Loudoun Planning Commission Considers Map to Guide Data Center Development

As they grapple with the county’s new comprehensive plan, which will guide development in Loudoun for decades to come, county planning commissioners are considering a map that will lay out definitively where future data centers will be allowed.

Commissioner Jim Sisley (At Large) questioned the current draft of that plan, which designates “place types” throughout Loudoun with guidelines for density of development and what sorts of businesses and residences would fit in those place types.

Sisley and others worried that, while those broad place types are meant to make the comprehensive plan easier to understand, they do not narrow down for planners where data centers are allowed. For example, one place type, “suburban employment,” includes both areas that already have data centers, such as along Waxpool Road, and areas where they would be out of place, such as the banks of the Potomac River.

Planning Commission Chairman Cliff Keirce (Broad Run) suggested a separate “data center zone” be overlaid on the county’s maps. While that approach would buck the trend of the new comprehensive plan toward “flexibility” to meet market changing demands—by writing less-specific planning policies—he also said he’s OK with that.

“You don’t get to build everything everywhere,” Keirce said. “You’ve got to have some limitations on it, and we’re kind of seeing more and more that data centers are stretching where we think they belong, and this would just be a way to curtail it a little bit.” Other commissioners agreed.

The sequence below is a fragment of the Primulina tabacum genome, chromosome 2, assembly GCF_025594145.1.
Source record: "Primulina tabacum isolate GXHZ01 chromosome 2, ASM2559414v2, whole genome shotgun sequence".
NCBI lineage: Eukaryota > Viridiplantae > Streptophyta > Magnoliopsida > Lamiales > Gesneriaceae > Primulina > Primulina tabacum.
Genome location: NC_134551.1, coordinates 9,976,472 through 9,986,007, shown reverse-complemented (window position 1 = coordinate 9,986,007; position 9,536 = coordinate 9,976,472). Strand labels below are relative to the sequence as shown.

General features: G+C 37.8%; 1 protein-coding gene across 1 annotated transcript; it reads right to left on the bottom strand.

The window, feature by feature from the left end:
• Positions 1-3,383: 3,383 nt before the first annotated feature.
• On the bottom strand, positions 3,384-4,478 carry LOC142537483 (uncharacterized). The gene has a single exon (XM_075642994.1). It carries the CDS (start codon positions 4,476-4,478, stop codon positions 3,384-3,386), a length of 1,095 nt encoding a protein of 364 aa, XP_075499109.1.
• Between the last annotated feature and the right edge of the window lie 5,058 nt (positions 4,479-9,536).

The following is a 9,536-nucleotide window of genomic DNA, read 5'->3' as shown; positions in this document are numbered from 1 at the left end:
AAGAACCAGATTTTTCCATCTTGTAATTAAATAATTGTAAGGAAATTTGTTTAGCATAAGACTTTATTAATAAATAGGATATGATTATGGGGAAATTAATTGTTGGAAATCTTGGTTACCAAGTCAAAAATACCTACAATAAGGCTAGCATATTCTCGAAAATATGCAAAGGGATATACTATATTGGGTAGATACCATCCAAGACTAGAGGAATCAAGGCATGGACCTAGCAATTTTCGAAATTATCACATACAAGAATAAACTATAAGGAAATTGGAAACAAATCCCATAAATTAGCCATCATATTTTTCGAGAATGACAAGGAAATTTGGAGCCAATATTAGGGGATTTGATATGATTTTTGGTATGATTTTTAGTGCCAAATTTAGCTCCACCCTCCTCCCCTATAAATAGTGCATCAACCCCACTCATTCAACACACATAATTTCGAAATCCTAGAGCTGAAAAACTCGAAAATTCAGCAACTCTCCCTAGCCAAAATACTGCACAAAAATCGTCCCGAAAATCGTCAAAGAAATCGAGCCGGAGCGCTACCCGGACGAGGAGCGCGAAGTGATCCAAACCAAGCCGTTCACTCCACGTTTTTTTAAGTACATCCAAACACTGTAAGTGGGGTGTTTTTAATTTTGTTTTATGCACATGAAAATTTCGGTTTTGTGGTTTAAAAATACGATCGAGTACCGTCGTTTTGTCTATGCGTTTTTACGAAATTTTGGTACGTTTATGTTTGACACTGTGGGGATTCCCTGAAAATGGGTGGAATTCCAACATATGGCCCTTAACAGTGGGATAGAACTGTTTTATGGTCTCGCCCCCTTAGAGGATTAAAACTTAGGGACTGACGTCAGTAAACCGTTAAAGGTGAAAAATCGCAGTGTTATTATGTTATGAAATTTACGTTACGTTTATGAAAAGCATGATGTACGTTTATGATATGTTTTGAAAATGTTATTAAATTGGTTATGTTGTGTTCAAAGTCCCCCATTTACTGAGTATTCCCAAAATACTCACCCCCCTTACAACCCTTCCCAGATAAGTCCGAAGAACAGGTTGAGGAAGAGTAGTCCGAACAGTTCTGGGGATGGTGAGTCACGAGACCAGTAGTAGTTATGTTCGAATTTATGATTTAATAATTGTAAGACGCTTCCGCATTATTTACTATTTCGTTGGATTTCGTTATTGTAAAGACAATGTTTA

In recent years, data centers have been proposed and in some cases approved in places where they have never before been contemplated or that draw public protest, such as the Board of Supervisors’ narrow vote to allow a data center complex on a wooded property along Sycolin Road on the banks of Goose Creek.

Assistant Director of Planning and Zoning John Merrithew said he would bring some options to the commission at a future meeting.

“This was not a conversation that was really had, I think, at the stakeholders in terms of controlling and limiting the data centers,” Merrithew said, referring to the two years of work a committee put in to developing the draft plan. “I think we need to come back with one or two proposals on it.”

The suggestion was an exception to work in the new plan to make it more flexible and simpler than the current comprehensive plan.

The new plan describes a number of place types, such as “suburban town center,” which depicts areas that “provide opportunities for a mix of uses arranged in a pedestrian-friendly urban form to include commercial, entertainment, cultural, and recreational amenities that are responsive to resident and consumer preferences.” It envisions multi-story, mixed buildings among walkable streets, and proposes residential, office, entertainment, and institutional uses.

In their review so far, the commission has taken that work even further, combining some similar place types to “something that’s a little bit more approachable, something that’s little bit easier to use,” according to Loudoun County Planning Manager Dan Galindo.

A map from the latest draft of the new comprehensive plan show in colors the areas in which data centers would be permitted. Commissioners are debating whether to create a separate map that limits where data centers would be allowed.


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